Other favorite features include adding a button to launch apps in multi-window from a notification, the ability to enable “chat heads” notifications for any app, setting individual app volumes, sound and ring profiles for different times, and allowing multiple apps to play sound at the same time — good if you want to, say, listen to an audiobook and background music. You can even set an app to play sound through a connected audio device or headphones while other apps play their sounds through the phone’s speaker.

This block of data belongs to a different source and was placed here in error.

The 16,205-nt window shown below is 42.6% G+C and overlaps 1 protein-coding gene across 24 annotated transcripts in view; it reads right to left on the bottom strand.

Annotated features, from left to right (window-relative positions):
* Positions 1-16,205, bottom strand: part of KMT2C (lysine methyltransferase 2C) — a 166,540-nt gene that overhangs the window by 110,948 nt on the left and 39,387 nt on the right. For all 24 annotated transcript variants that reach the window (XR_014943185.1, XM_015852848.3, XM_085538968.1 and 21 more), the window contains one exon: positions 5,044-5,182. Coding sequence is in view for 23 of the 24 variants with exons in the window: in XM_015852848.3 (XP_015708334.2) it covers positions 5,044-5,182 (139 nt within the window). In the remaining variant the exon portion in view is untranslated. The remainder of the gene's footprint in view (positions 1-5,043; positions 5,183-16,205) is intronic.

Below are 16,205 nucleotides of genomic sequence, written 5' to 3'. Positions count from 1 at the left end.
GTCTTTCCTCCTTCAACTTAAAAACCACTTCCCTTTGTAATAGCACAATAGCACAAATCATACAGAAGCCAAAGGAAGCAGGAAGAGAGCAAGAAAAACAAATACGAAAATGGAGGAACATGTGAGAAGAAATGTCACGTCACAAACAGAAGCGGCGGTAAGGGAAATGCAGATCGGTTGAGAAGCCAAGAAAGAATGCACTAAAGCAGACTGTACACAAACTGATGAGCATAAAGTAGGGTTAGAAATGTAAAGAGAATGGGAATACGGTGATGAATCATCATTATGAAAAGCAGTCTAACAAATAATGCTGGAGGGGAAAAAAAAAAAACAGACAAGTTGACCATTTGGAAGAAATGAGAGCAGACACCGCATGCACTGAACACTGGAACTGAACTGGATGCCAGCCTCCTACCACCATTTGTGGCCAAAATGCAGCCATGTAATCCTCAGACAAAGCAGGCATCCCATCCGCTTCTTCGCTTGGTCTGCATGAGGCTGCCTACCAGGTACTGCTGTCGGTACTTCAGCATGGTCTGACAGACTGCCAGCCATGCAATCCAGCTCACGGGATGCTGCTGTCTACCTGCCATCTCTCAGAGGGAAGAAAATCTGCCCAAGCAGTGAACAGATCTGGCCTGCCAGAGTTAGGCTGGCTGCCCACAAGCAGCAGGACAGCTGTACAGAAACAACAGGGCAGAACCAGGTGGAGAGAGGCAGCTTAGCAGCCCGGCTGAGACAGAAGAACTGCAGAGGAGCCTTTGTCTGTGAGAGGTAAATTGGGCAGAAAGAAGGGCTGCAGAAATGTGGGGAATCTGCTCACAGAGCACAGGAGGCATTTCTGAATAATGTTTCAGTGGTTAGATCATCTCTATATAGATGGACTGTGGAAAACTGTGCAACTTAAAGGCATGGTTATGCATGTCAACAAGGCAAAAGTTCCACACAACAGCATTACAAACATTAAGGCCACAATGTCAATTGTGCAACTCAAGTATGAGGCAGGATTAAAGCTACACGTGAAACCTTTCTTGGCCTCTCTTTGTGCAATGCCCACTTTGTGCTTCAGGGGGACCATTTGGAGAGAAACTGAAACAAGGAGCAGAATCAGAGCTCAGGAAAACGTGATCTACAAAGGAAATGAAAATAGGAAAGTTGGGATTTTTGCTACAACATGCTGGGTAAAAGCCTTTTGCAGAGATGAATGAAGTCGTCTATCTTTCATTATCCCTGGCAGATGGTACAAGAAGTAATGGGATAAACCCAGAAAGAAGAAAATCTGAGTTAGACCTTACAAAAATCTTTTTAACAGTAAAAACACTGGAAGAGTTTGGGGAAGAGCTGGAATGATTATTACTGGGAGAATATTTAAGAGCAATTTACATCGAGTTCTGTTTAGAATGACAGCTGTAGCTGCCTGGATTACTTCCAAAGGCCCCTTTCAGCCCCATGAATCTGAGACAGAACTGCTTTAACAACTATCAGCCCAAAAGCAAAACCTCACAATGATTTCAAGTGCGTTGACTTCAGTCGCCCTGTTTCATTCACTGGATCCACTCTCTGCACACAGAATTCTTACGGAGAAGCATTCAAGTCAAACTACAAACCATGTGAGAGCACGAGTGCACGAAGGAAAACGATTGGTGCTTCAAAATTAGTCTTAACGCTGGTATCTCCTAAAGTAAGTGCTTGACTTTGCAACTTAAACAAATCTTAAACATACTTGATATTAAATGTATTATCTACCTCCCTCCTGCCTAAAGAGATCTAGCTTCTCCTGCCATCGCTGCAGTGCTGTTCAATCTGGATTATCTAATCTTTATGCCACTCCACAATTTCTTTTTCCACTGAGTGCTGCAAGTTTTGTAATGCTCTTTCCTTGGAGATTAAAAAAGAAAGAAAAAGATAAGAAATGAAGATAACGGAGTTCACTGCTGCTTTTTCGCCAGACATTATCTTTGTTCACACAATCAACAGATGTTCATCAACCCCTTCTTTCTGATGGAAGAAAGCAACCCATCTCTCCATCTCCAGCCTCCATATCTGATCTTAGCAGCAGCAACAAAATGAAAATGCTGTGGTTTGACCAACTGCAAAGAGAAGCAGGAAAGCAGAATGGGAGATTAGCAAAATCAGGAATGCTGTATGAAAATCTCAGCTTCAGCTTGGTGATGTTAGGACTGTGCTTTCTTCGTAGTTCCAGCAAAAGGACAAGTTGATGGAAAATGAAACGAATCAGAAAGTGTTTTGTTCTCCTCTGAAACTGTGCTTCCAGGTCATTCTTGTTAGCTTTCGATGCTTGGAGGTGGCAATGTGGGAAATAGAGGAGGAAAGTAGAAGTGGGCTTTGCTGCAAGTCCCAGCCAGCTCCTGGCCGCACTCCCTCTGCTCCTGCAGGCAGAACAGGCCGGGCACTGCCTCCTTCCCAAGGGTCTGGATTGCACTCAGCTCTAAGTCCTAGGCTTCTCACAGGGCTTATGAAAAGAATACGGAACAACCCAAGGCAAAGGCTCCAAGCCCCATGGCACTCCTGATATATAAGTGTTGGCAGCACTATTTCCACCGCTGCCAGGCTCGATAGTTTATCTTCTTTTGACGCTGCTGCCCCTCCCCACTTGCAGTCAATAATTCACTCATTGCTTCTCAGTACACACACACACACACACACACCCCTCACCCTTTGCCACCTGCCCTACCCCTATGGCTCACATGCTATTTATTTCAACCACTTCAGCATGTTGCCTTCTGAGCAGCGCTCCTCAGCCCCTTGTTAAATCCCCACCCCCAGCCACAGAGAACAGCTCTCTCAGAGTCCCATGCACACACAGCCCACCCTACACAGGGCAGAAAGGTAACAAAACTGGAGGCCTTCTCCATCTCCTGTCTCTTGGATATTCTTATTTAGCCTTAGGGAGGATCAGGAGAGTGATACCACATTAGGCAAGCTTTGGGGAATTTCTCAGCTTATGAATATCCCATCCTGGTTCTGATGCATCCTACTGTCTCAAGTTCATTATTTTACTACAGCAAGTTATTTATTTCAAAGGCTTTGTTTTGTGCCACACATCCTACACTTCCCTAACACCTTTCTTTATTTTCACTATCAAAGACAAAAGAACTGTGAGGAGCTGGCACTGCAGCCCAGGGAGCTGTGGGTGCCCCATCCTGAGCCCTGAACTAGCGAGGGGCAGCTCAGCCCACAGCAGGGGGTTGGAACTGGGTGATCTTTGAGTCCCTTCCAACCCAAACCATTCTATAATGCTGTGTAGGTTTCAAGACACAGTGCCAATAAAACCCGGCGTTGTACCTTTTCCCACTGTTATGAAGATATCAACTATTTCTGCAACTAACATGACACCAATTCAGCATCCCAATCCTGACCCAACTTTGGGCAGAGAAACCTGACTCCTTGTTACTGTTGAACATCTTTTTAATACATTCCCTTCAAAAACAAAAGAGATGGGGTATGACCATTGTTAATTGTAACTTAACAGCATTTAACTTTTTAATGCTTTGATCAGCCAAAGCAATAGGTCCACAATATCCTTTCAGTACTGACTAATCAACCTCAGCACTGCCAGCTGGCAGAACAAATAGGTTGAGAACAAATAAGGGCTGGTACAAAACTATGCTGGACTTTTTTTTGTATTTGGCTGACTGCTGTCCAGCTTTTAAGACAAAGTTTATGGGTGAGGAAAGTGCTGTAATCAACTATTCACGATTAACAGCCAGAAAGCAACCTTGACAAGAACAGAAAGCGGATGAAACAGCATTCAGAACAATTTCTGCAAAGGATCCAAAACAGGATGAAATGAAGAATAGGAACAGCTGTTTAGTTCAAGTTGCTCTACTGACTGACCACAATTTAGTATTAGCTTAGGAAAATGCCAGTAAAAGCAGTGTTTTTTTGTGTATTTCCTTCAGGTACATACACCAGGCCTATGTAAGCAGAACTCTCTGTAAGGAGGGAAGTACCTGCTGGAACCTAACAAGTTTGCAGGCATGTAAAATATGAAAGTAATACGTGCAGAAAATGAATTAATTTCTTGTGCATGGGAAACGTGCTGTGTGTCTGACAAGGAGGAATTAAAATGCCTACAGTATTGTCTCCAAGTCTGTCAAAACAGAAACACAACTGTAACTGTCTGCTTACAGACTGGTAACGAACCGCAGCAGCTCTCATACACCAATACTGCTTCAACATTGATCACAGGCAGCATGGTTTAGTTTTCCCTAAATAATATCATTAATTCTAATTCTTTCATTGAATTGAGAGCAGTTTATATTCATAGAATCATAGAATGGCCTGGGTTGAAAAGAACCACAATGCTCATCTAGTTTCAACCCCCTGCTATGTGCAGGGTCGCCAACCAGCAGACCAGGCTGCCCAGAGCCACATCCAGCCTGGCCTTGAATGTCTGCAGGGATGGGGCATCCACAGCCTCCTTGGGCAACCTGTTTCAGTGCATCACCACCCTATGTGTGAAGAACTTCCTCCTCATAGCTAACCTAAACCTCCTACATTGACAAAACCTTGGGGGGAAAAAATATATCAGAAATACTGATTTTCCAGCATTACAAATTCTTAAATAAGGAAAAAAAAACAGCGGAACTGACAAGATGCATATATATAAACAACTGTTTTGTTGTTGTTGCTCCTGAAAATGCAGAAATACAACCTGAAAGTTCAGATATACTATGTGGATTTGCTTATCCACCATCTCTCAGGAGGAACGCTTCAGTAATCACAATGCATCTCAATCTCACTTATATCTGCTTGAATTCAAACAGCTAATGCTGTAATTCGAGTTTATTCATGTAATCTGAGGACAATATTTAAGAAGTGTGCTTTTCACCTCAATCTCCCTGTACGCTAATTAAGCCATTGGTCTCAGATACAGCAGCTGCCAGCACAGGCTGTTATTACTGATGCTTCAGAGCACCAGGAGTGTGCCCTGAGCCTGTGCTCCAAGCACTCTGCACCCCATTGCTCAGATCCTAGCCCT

For me, the excellent hardware package of the Note 9 combined with enhanced customization of Good Lock make for an incredible device. The best kinds of features are those that add genuine value to the UX every single day, and Good Lock offers plenty of those. Moreover, the ability to remove the far-fewer but still-present grating bits of TouchWiz (or the “Samsung Experience”) that drive me crazy is so incredibly refreshing on a Samsung flagship. If you have a Galaxy S9 or a Note 9 and haven’t tried Good Lock, do yourself a favor and download it. It truly is a really awesome bonus on an already great package.